You’ve probably heard that there’s power in a little positive self-talk, and that affirmations can be really helpful…but not everyone is into that stuff. And that’s ok. Affirmations can still be beneficial for you though, even if you feel silly incorporating them into your daily life. Let’s break it all down.
What’s an affirmation?
An affirmation is just what it sounds like: When you say or repeat one to yourself, you’re affirming something — usually a good something. The idea is that if you consciously think, say, or repeat a positive, encouraging, or empowering statement over and over again, you’ll subconsciously start to believe it and act on it like it’s fact. This is in line with the Law of Attraction — that by expecting and being open to good things, they will come — the general idea that positivity begets positivity.
You can pick whatever affirmation works best for you and your unique situation. Use one before a big job interview or date, while you’re at the gym, when you’re engaging with a difficult family member, or whenever you need an extra boost.
Take a few deep breaths, focus on your affirmation, and say it firmly to yourself. For instance, before you ask your boss for a raise, repeat to yourself, “I am qualified and experienced enough to earn more money and confident enough to ask for it.”
Where can you find an affirmation?
First of all, you can make up your own affirmations whenever you want, as long as you stick with the principle of repeating them to yourself and working to believe and act on them. Specific affirmations are great for the unique situations you might find yourself in.
You can also find a number of affirmations online. A good place to start is TikTok, where you’ve probably heard one of the most common affirmations already.
Yung Baby Tate’s Flo Millie-assisted song, “I Am,” is a big hit on that platform. Why? It’s a whole affirmation. The chorus goes like this: “I am hеalthy. I am wealthy. I am rich. I am that bitch. I am gonna go get that bag and I am not gonna take your shit. I am protected, well respected. I’m a queen. I’m a dream. I do want I wanna do and I’m who I wanna be ‘cause I’m me.”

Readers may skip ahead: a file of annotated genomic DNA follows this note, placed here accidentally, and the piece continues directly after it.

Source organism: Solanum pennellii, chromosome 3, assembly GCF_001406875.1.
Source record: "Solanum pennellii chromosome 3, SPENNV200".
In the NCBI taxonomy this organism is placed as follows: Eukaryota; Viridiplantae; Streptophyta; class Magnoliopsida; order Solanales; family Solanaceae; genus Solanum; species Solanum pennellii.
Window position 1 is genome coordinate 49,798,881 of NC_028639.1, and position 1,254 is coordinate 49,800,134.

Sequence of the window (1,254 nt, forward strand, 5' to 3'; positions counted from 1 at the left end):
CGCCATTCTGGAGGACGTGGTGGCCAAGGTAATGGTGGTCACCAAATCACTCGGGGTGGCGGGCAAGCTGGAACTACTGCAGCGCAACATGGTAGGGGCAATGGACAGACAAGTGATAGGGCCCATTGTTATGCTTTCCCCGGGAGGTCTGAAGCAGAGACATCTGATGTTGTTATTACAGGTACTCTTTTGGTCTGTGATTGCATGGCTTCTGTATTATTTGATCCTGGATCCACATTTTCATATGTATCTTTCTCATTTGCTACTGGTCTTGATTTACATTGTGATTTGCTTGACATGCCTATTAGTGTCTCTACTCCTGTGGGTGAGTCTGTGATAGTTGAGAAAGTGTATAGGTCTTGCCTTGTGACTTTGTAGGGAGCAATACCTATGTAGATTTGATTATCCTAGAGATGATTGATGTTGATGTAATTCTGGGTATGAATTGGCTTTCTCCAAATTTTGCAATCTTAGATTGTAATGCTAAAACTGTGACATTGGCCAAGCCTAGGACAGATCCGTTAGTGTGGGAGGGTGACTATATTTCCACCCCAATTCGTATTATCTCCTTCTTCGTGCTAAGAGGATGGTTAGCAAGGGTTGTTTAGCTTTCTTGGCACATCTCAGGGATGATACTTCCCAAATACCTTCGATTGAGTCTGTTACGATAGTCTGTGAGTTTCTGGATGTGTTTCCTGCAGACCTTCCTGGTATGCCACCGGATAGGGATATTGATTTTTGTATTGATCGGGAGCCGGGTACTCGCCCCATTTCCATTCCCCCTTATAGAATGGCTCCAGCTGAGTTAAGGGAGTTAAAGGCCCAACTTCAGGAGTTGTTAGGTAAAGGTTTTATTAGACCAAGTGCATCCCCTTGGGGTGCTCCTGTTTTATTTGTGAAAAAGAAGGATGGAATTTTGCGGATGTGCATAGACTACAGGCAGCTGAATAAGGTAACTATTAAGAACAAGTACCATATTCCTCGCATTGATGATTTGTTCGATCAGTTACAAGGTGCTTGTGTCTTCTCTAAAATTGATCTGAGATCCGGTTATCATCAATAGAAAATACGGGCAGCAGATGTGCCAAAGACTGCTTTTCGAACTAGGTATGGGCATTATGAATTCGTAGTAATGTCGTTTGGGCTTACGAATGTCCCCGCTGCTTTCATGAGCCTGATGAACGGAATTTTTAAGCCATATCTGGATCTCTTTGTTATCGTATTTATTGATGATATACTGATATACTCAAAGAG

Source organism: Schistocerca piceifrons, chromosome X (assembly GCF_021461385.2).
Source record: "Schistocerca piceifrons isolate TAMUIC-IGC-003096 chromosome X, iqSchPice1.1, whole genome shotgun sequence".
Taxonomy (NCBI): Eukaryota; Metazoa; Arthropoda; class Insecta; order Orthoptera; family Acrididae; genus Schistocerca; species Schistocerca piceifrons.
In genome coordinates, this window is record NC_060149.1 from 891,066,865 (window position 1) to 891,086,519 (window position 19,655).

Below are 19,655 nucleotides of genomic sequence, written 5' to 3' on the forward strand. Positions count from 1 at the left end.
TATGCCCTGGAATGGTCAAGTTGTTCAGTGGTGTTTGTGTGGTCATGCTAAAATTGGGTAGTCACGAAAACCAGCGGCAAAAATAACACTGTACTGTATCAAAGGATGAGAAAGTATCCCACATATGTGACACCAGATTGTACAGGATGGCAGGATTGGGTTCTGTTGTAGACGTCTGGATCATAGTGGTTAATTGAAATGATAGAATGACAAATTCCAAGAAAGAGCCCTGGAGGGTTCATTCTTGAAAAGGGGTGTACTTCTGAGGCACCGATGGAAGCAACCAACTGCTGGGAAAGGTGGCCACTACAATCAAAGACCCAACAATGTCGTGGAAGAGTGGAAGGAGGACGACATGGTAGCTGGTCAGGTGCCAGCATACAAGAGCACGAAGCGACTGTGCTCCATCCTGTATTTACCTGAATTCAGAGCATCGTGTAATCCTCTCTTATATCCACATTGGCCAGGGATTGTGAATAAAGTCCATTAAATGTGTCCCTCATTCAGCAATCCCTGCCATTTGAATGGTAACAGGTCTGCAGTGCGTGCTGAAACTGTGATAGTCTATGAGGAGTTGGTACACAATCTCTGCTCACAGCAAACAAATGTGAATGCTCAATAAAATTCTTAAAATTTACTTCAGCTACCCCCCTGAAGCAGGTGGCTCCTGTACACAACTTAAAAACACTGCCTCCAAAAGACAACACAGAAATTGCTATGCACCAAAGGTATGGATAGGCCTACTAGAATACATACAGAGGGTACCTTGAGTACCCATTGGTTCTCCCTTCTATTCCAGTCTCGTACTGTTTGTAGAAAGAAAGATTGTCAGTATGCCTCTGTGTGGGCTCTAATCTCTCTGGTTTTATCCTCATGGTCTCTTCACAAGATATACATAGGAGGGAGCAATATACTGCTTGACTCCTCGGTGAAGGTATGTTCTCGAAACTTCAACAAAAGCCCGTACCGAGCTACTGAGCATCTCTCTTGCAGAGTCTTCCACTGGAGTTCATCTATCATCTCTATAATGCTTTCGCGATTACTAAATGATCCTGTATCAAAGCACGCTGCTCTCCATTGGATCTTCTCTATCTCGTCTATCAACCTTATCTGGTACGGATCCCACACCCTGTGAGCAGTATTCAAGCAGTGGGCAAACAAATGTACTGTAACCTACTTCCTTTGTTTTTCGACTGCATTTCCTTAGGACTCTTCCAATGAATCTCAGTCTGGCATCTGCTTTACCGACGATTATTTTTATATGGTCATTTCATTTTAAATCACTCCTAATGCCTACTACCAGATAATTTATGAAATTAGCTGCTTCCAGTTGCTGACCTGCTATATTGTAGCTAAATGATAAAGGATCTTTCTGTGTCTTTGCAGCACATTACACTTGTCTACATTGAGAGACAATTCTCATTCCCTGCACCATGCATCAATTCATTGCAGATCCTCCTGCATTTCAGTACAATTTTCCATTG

That right there? That’s a masterclass in affirmations. Sing that chorus to yourself if you want to get started but don’t think you can quite concoct your own just yet.
If TikTok isn’t your thing, look to Instagram, where you’ll find plenty of affirmations. There are some accounts that are meant in jest and offer up phrases like, “I am not hiding in bed this weekend,” and, “I am big girlboss,” but, of course, there’s a little truth behind every joke, so if those help you, embrace them. (All together now: I will not discredit helpful affirmations just because they’re in a satirical format…)
Other Instagram accounts are pretty serious. Michell C. Clark, a 31-year-old from Virginia, has about 60,000 followers who keep up with the affirmations he posts, which include “I’m allowed to outgrow people. I’m allowed to outgrow situations. I’m allowed to outgrow versions of myself.”
He told Lifehacker he was first drawn to writing affirmations when I was expelled from college in 2012, just before he graduated.
“A lot of people were cheering for me when I went off to college. Coming back home with no degree and no plan was one of the most humbling and isolating experiences of my life. I didn’t know what affirmations were at the time, but they helped me to maintain a positive inner monologue when there wasn’t a lot of positivity to be found around me,” he said.
If you can make them up, great. If you find affirmations online that you like, great. The point is that you use them and don’t feel weird about it. Whatever it takes to lift yourself up is what you should do. As Clark proves, everyone has snags and low points in life, but everyone can overcome them. You’re not alone and you’ll get through it all.
Banish negative thoughts of being “silly”
You don’t have to feel silly about using affirmations. First of all, no one has to know but you. Second of all, everyone dabbles in something that someone else would find silly, from astrology to prayer to superstition. Recalibrating your subconscious thoughts can be good for you, so don’t waste time worrying about doing it.
“Stop thinking of ‘feeling silly’ as a bad thing,” added Clark. “There’s nothing wrong with silliness. A lot of us care too much about what other people think of us and it stops us from being our best selves. You can’t live out your purpose and focus on impressing other people at the same time. You have to let go of your fear of being judged.”
I am not silly for embracing practices that will make me feel positive, empowered, and self-aware. I am cool, I am fun, and I am good at affirmations. See? Easy.
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